Furloughed workers at the EPA, Department of the Interior and other government agencies headed back to work today, after the House and Senate agreed an 11th-hour deal to keep the government operating until January 15.
The end to the shutdown means energy managers will once again be able to access the EPA’s Portfolio Manager, which helps track energy usage, Energy Manager Today reports. Barun Singh, co-founder and CTO of energy efficiency software company WegoWise, said companies using the tool had to defer decisions on efficiency upgrades, and several cities had to delay building energy benchmarking.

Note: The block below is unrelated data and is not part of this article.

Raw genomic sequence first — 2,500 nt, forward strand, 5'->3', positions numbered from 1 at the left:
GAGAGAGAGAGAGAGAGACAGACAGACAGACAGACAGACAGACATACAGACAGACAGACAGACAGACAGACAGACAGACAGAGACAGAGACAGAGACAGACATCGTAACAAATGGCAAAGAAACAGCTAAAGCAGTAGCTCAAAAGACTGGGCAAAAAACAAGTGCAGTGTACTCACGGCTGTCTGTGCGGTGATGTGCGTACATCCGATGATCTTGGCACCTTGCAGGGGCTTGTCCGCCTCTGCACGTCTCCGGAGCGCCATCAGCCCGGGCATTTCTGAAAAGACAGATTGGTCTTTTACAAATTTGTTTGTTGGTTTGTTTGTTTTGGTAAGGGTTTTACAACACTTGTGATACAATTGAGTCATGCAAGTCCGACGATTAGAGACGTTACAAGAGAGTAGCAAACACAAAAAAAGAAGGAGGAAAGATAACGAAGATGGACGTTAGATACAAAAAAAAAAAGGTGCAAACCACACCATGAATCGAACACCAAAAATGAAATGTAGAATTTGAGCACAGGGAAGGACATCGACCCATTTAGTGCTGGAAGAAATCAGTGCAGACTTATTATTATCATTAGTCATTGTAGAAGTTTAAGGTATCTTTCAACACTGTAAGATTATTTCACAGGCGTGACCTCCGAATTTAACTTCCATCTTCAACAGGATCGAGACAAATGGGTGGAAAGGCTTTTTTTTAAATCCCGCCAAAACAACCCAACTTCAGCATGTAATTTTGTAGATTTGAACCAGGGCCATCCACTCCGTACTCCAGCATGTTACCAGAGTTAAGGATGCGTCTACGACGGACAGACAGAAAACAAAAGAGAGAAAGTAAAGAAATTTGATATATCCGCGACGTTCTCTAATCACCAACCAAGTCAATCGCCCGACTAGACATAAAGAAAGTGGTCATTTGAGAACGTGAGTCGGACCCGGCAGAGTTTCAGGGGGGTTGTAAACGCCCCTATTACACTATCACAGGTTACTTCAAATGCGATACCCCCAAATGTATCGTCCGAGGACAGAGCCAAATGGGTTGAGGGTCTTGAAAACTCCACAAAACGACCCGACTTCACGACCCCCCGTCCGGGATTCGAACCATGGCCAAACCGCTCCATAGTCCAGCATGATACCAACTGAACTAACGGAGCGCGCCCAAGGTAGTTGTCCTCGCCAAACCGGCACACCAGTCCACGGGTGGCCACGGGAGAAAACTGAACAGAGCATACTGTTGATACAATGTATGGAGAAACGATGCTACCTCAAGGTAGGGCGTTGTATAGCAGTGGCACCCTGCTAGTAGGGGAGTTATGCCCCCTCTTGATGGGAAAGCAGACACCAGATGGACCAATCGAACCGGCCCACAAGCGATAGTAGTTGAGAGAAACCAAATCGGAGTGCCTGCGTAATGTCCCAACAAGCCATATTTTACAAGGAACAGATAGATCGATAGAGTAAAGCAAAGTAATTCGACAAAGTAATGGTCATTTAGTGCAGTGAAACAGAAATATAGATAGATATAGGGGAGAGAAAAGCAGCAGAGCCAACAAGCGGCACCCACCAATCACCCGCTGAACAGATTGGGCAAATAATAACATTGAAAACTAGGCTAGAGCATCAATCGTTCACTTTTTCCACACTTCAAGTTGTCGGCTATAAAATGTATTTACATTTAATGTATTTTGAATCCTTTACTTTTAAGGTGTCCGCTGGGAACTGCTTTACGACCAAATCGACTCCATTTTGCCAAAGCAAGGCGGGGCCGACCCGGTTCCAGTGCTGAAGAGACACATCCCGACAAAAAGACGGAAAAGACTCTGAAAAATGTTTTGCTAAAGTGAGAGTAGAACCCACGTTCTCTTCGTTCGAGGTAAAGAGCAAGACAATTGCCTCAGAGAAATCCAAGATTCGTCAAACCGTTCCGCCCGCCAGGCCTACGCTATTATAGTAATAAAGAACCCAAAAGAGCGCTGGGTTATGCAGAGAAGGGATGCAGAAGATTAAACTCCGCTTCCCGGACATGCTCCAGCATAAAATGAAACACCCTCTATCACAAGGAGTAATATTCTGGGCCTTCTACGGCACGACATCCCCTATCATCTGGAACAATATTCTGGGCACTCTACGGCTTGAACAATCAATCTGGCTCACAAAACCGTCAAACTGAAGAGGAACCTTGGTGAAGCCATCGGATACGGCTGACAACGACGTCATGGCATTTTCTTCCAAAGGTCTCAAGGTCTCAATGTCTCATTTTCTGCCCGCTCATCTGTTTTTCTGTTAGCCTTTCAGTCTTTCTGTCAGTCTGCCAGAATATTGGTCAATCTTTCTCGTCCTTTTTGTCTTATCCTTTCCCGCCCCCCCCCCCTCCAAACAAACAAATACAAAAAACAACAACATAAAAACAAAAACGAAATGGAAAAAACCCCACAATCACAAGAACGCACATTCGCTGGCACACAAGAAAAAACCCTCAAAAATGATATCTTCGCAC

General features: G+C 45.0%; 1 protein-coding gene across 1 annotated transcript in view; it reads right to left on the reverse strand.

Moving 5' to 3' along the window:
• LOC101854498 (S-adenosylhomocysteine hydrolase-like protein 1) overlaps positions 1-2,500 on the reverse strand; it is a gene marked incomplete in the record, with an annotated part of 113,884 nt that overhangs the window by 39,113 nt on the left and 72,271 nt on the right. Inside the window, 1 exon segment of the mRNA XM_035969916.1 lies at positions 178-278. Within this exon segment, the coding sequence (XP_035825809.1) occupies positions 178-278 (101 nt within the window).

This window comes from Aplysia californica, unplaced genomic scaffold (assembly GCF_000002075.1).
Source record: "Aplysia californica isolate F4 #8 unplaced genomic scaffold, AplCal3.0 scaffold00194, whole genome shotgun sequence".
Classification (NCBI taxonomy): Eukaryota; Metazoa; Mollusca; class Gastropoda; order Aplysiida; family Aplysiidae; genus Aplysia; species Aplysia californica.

During the shutdown, cleanup halted at over 500 Superfund sites and much of the EPA’s enforcement activities came to a standstill. The Department of the Interior stopped considering permits for renewable energy projects. The shutdown threatened a delay to major EPA rule-making included renewable fuel standards and carbon standards for power plants, and it is not yet clear how the timetables for those regulations may be revised. The EPA did have to postpone the first two of its planned “listening sessions” on the carbon standards.
Tamar Wilner is Senior Editor at Environmental Leader PRO.
Picture of EPA building from GSA.